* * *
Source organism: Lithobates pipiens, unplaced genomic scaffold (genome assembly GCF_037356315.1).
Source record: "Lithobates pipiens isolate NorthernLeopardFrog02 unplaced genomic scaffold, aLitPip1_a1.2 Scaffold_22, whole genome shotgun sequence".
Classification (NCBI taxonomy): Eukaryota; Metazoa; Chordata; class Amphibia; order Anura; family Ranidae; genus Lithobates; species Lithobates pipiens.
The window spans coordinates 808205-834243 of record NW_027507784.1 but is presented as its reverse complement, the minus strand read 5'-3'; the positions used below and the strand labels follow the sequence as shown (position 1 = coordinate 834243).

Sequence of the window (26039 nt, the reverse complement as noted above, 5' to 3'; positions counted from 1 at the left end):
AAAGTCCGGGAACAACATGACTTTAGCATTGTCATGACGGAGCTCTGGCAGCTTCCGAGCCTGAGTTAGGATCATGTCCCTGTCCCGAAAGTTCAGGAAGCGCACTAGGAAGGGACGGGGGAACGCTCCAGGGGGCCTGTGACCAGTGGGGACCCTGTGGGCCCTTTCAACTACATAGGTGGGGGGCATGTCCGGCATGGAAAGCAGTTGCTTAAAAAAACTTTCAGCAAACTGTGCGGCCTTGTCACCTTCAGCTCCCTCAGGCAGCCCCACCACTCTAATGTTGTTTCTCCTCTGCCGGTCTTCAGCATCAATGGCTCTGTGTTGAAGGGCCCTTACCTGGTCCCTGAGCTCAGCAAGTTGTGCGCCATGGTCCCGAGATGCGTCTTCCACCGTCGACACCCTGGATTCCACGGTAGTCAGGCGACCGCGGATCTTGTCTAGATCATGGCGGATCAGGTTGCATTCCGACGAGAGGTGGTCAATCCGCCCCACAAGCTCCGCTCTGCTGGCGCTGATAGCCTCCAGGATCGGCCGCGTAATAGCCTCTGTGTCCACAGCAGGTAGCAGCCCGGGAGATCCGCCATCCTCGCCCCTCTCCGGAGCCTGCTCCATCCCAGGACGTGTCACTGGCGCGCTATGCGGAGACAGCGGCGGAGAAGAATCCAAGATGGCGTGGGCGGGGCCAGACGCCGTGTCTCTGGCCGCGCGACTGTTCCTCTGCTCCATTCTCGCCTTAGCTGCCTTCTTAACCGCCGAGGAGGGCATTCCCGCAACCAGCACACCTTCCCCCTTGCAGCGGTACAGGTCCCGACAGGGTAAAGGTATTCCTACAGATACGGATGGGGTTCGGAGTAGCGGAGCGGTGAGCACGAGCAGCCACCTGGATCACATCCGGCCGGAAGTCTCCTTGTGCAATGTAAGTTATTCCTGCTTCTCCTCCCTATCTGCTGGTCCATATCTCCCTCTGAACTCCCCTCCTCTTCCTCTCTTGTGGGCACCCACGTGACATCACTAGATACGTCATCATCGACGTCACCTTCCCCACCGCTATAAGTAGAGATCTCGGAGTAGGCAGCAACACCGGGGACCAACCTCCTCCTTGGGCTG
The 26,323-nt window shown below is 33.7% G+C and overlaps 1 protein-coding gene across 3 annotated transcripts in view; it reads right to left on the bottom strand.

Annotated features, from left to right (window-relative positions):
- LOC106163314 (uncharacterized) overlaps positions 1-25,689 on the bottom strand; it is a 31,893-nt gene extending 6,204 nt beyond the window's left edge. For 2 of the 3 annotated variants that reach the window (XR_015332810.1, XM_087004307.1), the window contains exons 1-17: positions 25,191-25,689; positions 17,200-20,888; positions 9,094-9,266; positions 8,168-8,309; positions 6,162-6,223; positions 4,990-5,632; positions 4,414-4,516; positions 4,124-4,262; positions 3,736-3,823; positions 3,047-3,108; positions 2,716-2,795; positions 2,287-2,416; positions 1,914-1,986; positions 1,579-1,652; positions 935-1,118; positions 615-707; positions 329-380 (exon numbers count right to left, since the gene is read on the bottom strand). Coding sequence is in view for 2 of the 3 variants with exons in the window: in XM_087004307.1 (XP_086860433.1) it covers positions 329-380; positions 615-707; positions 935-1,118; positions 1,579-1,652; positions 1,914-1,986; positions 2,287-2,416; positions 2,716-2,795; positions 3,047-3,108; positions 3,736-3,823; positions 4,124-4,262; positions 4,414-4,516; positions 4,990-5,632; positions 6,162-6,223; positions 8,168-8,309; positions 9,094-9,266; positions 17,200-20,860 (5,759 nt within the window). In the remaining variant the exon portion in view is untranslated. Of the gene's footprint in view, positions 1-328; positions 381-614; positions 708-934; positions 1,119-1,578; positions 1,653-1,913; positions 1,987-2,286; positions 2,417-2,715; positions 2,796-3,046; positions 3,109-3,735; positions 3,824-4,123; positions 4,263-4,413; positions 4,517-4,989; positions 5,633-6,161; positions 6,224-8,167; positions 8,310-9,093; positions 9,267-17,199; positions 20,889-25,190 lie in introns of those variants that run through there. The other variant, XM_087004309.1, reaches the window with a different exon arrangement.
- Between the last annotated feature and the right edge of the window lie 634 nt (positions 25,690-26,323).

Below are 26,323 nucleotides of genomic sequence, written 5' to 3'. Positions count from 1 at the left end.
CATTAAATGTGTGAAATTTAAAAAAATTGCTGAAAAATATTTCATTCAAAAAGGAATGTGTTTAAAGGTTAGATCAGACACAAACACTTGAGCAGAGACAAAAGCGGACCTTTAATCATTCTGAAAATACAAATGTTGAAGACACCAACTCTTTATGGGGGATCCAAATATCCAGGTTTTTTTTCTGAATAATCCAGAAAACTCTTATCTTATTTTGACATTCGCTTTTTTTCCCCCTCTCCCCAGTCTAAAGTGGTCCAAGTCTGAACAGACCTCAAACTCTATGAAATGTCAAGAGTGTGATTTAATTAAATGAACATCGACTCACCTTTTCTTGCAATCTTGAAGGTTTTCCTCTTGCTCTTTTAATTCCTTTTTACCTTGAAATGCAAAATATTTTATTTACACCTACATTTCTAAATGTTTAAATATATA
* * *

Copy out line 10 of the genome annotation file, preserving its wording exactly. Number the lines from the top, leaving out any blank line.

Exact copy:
- Between the last annotated feature and the right edge of the window lie 634 nt (positions 25,690-26,323).